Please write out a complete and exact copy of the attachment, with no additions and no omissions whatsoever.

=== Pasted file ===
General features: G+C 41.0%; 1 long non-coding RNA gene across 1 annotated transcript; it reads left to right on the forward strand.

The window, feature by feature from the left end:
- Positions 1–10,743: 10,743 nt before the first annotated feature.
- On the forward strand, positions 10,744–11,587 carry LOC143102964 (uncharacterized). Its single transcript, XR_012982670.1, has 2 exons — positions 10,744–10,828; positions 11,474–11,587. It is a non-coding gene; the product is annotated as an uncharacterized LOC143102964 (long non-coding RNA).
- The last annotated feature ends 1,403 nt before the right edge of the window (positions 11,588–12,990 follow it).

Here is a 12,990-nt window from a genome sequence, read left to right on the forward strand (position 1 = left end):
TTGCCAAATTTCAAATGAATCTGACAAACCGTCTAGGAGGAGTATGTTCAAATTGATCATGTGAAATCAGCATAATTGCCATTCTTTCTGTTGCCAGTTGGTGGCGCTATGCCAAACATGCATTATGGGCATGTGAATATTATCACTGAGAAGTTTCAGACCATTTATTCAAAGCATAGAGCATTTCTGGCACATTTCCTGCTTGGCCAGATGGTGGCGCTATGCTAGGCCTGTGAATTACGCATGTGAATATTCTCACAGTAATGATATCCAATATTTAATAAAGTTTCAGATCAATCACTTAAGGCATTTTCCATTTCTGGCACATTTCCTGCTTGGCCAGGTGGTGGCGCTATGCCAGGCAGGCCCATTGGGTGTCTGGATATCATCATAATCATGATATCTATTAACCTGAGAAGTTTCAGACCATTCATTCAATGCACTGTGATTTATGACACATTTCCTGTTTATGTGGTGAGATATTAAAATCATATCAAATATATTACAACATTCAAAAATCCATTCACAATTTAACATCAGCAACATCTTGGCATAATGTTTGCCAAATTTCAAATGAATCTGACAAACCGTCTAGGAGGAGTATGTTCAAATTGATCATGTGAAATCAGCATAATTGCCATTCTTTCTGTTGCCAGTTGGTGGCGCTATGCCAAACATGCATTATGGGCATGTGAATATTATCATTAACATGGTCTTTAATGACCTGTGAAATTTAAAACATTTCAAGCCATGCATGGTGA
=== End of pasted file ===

General features: G+C 41.0%; 1 long non-coding RNA gene across 1 annotated transcript; it reads left to right on the forward strand.

The window, feature by feature from the left end:
- Positions 1–10,743: 10,743 nt before the first annotated feature.
- On the forward strand, positions 10,744–11,587 carry LOC143102964 (uncharacterized). Its single transcript, XR_012982670.1, has 2 exons — positions 10,744–10,828; positions 11,474–11,587. It is a non-coding gene; the product is annotated as an uncharacterized LOC143102964 (long non-coding RNA).
- The last annotated feature ends 1,403 nt before the right edge of the window (positions 11,588–12,990 follow it).

Here is a 12,990-nt window from a genome sequence, read left to right on the forward strand (position 1 = left end):
TTGCCAAATTTCAAATGAATCTGACAAACCGTCTAGGAGGAGTATGTTCAAATTGATCATGTGAAATCAGCATAATTGCCATTCTTTCTGTTGCCAGTTGGTGGCGCTATGCCAAACATGCATTATGGGCATGTGAATATTATCACTGAGAAGTTTCAGACCATTTATTCAAAGCATAGAGCATTTCTGGCACATTTCCTGCTTGGCCAGATGGTGGCGCTATGCTAGGCCTGTGAATTACGCATGTGAATATTCTCACAGTAATGATATCCAATATTTAATAAAGTTTCAGATCAATCACTTAAGGCATTTTCCATTTCTGGCACATTTCCTGCTTGGCCAGGTGGTGGCGCTATGCCAGGCAGGCCCATTGGGTGTCTGGATATCATCATAATCATGATATCTATTAACCTGAGAAGTTTCAGACCATTCATTCAATGCACTGTGATTTATGACACATTTCCTGTTTATGTGGTGAGATATTAAAATCATATCAAATATATTACAACATTCAAAAATCCATTCACAATTTAACATCAGCAACATCTTGGCATAATGTTTGCCAAATTTCAAATGAATCTGACAAACCGTCTAGGAGGAGTATGTTCAAATTGATCATGTGAAATCAGCATAATTGCCATTCTTTCTGTTGCCAGTTGGTGGCGCTATGCCAAACATGCATTATGGGCATGTGAATATTATCATTAACATGGTCTTTAATGACCTGTGAAATTTAAAACATTTCAAGCCATGCATGGTGA